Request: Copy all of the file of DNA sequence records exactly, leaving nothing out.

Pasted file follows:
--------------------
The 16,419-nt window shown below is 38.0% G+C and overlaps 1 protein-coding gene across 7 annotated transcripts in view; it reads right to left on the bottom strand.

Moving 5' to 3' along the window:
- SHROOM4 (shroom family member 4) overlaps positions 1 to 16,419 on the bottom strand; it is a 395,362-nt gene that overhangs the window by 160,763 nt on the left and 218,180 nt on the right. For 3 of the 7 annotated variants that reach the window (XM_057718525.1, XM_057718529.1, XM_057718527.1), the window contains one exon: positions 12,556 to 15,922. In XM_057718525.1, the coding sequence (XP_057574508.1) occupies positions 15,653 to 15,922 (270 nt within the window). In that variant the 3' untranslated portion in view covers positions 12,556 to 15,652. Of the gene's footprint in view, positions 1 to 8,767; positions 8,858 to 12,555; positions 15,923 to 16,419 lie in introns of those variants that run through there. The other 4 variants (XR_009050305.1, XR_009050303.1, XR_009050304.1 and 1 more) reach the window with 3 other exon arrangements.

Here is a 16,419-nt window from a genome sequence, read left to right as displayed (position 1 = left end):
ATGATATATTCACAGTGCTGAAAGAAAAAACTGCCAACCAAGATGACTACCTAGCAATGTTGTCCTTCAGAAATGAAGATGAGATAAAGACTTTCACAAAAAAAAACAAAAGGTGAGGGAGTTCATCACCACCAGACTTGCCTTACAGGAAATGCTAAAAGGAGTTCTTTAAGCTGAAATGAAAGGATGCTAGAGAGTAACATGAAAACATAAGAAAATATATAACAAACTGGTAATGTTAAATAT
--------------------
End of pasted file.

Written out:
The 16,419-nt window shown below is 38.0% G+C and overlaps 1 protein-coding gene across 7 annotated transcripts in view; it reads right to left on the bottom strand.

Moving 5' to 3' along the window:
- SHROOM4 (shroom family member 4) overlaps positions 1 to 16,419 on the bottom strand; it is a 395,362-nt gene that overhangs the window by 160,763 nt on the left and 218,180 nt on the right. For 3 of the 7 annotated variants that reach the window (XM_057718525.1, XM_057718529.1, XM_057718527.1), the window contains one exon: positions 12,556 to 15,922. In XM_057718525.1, the coding sequence (XP_057574508.1) occupies positions 15,653 to 15,922 (270 nt within the window). In that variant the 3' untranslated portion in view covers positions 12,556 to 15,652. Of the gene's footprint in view, positions 1 to 8,767; positions 8,858 to 12,555; positions 15,923 to 16,419 lie in introns of those variants that run through there. The other 4 variants (XR_009050305.1, XR_009050303.1, XR_009050304.1 and 1 more) reach the window with 3 other exon arrangements.

Here is a 16,419-nt window from a genome sequence, read left to right as displayed (position 1 = left end):
ATGATATATTCACAGTGCTGAAAGAAAAAACTGCCAACCAAGATGACTACCTAGCAATGTTGTCCTTCAGAAATGAAGATGAGATAAAGACTTTCACAAAAAAAAACAAAAGGTGAGGGAGTTCATCACCACCAGACTTGCCTTACAGGAAATGCTAAAAGGAGTTCTTTAAGCTGAAATGAAAGGATGCTAGAGAGTAACATGAAAACATAAGAAAATATATAACAAACTGGTAATGTTAAATAT